White Beard
Moderator Chronic Pain
 
I'm Retired USAF, went back to school and became an RN, and now am on full disalbility!--Degenerative Disc (affecting mostly the thorasic disc but all levels involved), C6/7 laminectomy/diskectomy& fusion, Osteoarthritis, Ulcerative colitis, Chronic Pain, Fibromyalgia, Complex Sleep Apnea, and host of other things to spice up my life!(NOT!) Medications: Oxycontin, Percocet, Baclofen, Sulfasalazine, Metoprolol, Folic Acid, Supplemental O2 at 3lpm with VPAP Adapt SV


Marleigh
New Member


Date Joined Sep 2009
Total Posts : 3
   Posted 9/14/2009 3:44 PM (GMT -7)   
Thanks for the welcome WB.

Like you said, no one likes to see anyone in pain, but I am glad that there is a place like this for one to go to. While those in our lives are there for us there is no way for them to fully understand what a person with chronic pain or an illness goes through unless they have been there. And I wouldn't want any one of them to go through this just to understand.

I haven't posted here before but want everyone here to know that just reading here has made me feel better mentally knowing that I am not alone in what I have and am going through. And I am sure that I am not the only one that you have helped without knowing.

straydog
Forum Moderator


Date Joined Feb 2003
Total Posts : 13473
   Posted 9/14/2009 6:03 PM (GMT -7)   

Hi Marleigh,

Welcome to Healing Well. I too, have a pump and understand very well your expectations and such. Yes, I do believe that you did become tolerant to Morphine. Our bodies are such complex pieces of machinery. I have one that just does not tolerate most medications regardless what they are for. Dealing with me as a patient is a real challenge for all of my drs.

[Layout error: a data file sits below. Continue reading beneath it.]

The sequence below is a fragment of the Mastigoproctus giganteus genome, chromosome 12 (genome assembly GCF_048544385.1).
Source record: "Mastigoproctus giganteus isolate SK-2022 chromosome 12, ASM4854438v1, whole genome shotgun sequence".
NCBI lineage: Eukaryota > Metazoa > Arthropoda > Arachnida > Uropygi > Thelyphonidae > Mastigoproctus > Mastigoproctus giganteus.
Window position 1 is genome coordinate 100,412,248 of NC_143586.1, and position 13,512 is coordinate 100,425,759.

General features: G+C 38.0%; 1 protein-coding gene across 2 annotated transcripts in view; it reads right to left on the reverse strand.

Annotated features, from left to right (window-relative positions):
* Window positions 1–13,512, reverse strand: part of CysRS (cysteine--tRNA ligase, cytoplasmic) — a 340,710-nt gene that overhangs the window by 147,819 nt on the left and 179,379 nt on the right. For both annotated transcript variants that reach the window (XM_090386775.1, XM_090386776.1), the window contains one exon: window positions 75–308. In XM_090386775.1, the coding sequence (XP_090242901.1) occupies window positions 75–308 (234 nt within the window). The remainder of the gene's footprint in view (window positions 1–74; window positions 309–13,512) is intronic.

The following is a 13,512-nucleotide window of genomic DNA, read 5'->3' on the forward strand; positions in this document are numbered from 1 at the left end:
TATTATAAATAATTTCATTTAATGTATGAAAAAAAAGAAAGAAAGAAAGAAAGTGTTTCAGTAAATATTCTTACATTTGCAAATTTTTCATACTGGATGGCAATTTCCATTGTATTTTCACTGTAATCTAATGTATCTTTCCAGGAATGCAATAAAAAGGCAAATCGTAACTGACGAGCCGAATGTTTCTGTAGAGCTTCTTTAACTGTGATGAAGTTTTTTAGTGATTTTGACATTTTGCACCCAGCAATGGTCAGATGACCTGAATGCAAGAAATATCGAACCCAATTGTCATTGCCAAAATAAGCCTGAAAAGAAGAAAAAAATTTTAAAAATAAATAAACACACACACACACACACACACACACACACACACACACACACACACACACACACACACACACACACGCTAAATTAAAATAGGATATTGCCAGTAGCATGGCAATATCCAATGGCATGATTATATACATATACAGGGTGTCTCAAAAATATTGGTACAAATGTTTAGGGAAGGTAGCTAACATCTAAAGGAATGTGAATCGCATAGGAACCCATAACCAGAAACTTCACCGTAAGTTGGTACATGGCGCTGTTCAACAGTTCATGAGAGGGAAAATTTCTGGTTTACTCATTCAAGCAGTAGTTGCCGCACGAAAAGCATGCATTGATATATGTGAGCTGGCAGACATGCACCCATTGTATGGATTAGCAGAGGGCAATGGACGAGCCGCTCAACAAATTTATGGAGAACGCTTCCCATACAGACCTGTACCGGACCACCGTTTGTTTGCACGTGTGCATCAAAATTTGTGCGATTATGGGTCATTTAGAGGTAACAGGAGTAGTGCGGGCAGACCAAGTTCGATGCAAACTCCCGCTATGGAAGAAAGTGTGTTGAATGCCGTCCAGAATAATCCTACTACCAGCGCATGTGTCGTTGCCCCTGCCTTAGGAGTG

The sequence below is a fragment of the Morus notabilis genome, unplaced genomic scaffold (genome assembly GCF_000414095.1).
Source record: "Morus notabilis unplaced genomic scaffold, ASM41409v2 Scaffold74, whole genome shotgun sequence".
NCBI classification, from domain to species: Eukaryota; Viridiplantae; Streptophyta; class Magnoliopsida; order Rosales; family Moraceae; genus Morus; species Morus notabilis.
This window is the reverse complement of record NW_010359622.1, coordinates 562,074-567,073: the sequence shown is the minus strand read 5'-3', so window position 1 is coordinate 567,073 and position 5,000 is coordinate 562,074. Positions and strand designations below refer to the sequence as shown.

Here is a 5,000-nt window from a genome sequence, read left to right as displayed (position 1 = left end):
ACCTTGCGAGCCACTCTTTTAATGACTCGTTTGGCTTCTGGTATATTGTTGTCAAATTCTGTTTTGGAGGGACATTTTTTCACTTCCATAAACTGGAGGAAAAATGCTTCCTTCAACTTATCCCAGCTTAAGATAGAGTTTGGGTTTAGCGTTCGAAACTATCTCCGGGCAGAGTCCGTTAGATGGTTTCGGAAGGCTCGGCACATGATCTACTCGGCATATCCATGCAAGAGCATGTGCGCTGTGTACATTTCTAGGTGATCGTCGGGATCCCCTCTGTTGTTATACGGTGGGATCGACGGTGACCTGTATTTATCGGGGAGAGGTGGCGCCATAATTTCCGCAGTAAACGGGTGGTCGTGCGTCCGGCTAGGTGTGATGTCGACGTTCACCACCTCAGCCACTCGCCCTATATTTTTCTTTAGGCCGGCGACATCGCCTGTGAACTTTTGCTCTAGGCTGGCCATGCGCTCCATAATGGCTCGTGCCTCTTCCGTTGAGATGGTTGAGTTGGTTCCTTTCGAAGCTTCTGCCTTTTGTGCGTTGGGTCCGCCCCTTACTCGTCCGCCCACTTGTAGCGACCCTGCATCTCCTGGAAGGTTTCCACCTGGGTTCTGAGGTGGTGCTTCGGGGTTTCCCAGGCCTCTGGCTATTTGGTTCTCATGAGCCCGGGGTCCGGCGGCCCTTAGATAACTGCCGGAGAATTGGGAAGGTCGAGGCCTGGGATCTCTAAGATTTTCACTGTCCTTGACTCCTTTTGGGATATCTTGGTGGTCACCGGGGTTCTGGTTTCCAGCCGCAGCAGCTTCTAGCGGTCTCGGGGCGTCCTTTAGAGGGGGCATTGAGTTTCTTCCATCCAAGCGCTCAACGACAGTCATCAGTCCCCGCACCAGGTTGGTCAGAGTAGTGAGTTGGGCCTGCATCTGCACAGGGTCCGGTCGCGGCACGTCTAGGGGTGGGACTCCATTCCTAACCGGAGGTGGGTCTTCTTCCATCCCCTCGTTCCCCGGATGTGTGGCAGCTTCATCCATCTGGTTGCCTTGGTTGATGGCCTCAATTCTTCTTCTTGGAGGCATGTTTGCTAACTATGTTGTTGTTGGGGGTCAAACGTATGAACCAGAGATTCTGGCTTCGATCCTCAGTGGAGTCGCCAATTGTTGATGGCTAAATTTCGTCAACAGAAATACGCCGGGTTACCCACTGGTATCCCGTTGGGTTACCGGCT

I do not understand why your dr is leaving Morphine in the pump if he believes you have become tolerant, that makes absolutely no sense what so ever. Personally, if it were me I would request a different combination of drugs and have the Morphine taken out. Although, these pumps were designed for Morphine there are many drug combinations that can be used off label in the pumps safely. I could not tolerate Morphine orally and for some reason my goofy dr put Morphine in the pump when it was put in. I am like what the hell were you thinking here dr. I was livid. Well, long story short, out came the Morphine. I have Dilaudid, Clonodine, Sufentanil & Bupivacaine.

I do have a new PM dr since mine stopped practicing PM boy, was that a blessing in disguise. My concerntration level of Dialudid is 37.5, Clonodine 150mcg/ml, Sufentanil 15mcg/ml and Bupivacaine7.3 mg/ml. I receive 8.7 mg in 24 hours and this works very well for me at the moment. My first PM did not have enough knowledge of drugs or pumps to properly handle a pump patient. That left me high and dry with very low doses in my pump and me not feeling well at all. I went from 15mg concentration level to 35.7 in one visit and I felt like a human being again, first time in a long time. He kept telling me I was at my max dosage and I was far from being there and still am. Its all boils down to the drs being educated enough to handle these pumps. The only thing that ever changed in my pump on the readings has been the Dilaudid due to increases. My dr is exrtremely knowledgable in these pumps and has over a decade of experience with them. She is extremely well versed in drugs and does her own mixing right there in the office, she does not use an outside pharmacy. She leaves it totally up to me on when I need an increase. If one is needed then I call a couple of days before the appt and tell her nurse, the dr ok's it and it increased at my refill. I go every six weeks for a refill. I have a 90 pump which mine is an older model, it was implanted in June of 1995. My dr. says the pumps should be refilled every 6 weeks because the drugs lose their potency sitting there in these pumps, this was new to me too.